Anti-Human Trafficking Reg Could Have ‘Significant Impact' on Federal Contractors

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By Che Odom

Jan. 28 — A final rule issued Jan. 28 by three federal agencies could strengthen protections against human trafficking and have a huge impact on companies doing business with the U.S. government abroad.

The rule, released by the Department of Defense, General Services Administration and NASA, was published in the Federal Register Jan. 29. It requires certain contractors that conduct a threshold level of business for the federal government outside the U.S. to certify that, after conducting due diligence, they and their suppliers are not engaged in any trafficking-related activities.

The requirement exposes the extent to which companies are not aware of the activities of suppliers, said Sarah Altschuller, counsel in Foley Hoag LLP’s corporate social responsibility practice, during a Jan. 28 webcast.

“Again, it creates certain information-gathering challenges to be able to make the required certification,” Altschuller said while participating in the Practicing Law Institute's webcast “Integrating Human Rights Compliance into Corporate Social Strategy and Operations: The Role of Lawyers.”

“The universe of government contractors is quite large, so this rule is expected to have a significant impact,” added Altschuller, a co-author of Bloomberg BNA's portfolio on corporate social responsibility.

Regulation Creates Duties

The final rule amends the Federal Acquisition Regulation and involves changes intended to implement an order by President Obama, titled “Strengthening Protections Against Trafficking in Persons in Federal Contracts,” as well as Title XVII of the National Defense Authorization Act for Fiscal Year 2013.

It will take effect Mar. 2.

The rule requires contractors and subcontractors to notify government employees of human trafficking violations, use recruiters that comply with local labor laws and give employees a work document.

Guiding Principles an Influence

The rule is an example of a growing trend among governments worldwide to regulate in the area of human rights, Altschuller said. Corporate lawyers should familiarize themselves with the United National Guiding Principles on Business on Human Rights, which instructs such regulation, she said.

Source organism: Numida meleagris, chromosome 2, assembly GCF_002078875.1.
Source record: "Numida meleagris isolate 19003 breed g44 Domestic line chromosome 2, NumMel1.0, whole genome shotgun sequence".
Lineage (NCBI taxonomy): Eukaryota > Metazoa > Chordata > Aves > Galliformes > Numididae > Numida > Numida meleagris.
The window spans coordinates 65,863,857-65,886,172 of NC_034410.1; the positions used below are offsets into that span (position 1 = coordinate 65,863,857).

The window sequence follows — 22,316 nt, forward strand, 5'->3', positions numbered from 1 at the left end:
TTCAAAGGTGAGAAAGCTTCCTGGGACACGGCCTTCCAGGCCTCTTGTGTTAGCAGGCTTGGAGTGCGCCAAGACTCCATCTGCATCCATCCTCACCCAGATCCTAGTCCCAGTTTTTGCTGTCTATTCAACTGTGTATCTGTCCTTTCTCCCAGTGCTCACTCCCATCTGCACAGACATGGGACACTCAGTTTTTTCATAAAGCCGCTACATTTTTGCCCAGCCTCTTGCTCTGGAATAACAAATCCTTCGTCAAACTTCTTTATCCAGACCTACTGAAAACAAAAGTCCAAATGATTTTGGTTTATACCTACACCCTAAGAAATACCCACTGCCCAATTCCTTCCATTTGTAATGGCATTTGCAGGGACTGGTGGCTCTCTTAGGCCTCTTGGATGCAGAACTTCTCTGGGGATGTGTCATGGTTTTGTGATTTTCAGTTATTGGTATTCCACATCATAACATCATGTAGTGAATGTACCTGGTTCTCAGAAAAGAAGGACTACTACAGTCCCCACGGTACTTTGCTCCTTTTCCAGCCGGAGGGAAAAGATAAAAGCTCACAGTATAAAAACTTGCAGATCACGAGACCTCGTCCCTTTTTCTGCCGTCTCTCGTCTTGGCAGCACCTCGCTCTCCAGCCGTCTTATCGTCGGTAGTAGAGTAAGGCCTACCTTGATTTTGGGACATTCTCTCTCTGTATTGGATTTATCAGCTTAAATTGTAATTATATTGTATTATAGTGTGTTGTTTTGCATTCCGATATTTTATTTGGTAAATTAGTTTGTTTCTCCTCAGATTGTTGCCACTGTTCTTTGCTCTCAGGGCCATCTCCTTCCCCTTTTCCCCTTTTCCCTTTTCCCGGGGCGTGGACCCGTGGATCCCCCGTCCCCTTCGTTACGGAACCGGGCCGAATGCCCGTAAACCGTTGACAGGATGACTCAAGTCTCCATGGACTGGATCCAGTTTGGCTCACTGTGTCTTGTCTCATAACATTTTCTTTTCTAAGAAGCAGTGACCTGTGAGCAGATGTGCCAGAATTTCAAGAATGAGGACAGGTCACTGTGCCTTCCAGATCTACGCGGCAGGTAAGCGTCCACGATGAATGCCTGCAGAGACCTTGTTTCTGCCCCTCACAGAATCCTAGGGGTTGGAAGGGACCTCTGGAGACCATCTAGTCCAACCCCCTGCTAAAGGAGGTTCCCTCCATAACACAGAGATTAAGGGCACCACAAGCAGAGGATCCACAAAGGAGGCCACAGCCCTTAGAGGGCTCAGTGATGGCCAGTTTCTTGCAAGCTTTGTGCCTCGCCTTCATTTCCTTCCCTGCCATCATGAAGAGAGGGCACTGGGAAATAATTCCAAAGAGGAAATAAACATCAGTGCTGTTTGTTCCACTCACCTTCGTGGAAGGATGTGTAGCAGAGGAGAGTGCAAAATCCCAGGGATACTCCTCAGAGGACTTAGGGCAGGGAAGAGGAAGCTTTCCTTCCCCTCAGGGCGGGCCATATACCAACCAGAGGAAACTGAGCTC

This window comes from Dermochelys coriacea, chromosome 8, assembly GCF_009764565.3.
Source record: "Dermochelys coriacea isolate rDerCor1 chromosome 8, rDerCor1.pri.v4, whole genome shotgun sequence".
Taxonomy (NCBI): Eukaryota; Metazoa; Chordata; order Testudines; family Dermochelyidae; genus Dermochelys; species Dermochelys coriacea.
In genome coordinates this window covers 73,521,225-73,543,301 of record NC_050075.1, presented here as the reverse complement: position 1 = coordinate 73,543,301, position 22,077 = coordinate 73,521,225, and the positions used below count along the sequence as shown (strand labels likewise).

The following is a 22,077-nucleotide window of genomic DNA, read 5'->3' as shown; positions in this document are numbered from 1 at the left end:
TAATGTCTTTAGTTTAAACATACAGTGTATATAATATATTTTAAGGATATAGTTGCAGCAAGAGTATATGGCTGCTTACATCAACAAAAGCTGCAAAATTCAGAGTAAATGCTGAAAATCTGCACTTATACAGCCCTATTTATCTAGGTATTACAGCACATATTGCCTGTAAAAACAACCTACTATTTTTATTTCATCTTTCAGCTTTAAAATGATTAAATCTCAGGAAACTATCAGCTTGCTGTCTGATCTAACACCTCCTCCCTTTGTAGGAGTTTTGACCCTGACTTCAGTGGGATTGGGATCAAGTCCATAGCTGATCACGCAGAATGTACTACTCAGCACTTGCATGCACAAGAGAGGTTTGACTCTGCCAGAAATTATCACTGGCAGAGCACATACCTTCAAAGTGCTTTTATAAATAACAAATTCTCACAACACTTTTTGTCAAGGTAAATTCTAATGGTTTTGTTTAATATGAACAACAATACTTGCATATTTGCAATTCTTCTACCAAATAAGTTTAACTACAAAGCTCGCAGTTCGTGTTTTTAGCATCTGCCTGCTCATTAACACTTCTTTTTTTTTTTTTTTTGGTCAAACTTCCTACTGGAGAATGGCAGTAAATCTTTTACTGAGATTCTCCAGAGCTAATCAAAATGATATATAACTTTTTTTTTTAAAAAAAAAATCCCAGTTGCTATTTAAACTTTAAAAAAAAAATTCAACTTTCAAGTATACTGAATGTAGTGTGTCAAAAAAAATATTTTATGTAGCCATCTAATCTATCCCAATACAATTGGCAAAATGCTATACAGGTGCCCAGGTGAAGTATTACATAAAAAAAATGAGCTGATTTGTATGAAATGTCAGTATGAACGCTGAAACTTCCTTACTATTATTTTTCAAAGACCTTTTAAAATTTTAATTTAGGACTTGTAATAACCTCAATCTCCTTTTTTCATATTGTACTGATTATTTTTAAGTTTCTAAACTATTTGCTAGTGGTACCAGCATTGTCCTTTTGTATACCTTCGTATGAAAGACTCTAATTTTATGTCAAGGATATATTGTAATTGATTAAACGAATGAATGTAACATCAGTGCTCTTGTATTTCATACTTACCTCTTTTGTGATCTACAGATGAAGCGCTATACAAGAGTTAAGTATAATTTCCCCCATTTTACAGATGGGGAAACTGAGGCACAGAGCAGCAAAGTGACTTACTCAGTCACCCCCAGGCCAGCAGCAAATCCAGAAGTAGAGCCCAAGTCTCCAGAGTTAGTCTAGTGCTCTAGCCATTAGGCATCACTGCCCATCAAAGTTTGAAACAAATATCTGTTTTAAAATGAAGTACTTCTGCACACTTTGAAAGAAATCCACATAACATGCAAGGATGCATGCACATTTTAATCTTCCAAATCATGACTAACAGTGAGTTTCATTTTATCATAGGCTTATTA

The Guiding Principles call on businesses to avoid “infringing on the human rights of others” and “address adverse human-rights impacts with which they are involved,” Ariel Meyerstein, vice president of labor affairs, corporate responsibility and governance at the U.S. Counsel for International Business, said during the webcast.

The principles were designed to apply to transnational and local businesses of all sizes and to address matters such as work conditions and rights related to land, as well as labor and justice issues, he said.

“Businesses should treat the risk of causing or contributing to human-rights abuse as an issue of legal compliance,” Meyerstein said.

Human Rights a ‘Billable' Issue

Respecting human rights in the practice of law has to do with “billable time,” John Sherman, general counsel of Shift Project, said during the webcast. Human rights issues should be factored into an attorney's advice to clients on what is “technically legal and what is morally right,” said Sherman, whose organization advises companies on social, environmental and governance issues.

“This should include the Guiding Principles,” which were endorsed by the American Bar Association in 2012, because they are “increasingly being added into laws and contract terms,” he said. “They are global norms that help lawyers decide on an appropriate course of action.

“Corporate lawyers are the most consequential players to be brought into the debate on human rights,” he added.

Boards Play a Role

Another reason for corporate counsel to become well-acquainted with corporate social responsibility matters is that these issues can create liability for corporate directors and officers, he said.

Boards should monitor and oversee management of human rights risks, which can cause delays and interruptions to operations, create conflicts and distractions for staff, and prevent lost opportunities by diverting resources, he said.

“This is not the exclusive province of lawyers, but lawyers, particularly in-house lawyers, play a crucial role in structuring M&A and other transactions,” Sherman said. “The better appreciation that lawyers have to human rights, the better they will be able to structure their advice to serve their clients.”

To contact the reporter on this story: Che Odom in Washington at

To contact the editor responsible for this story: Ryan Tuck at

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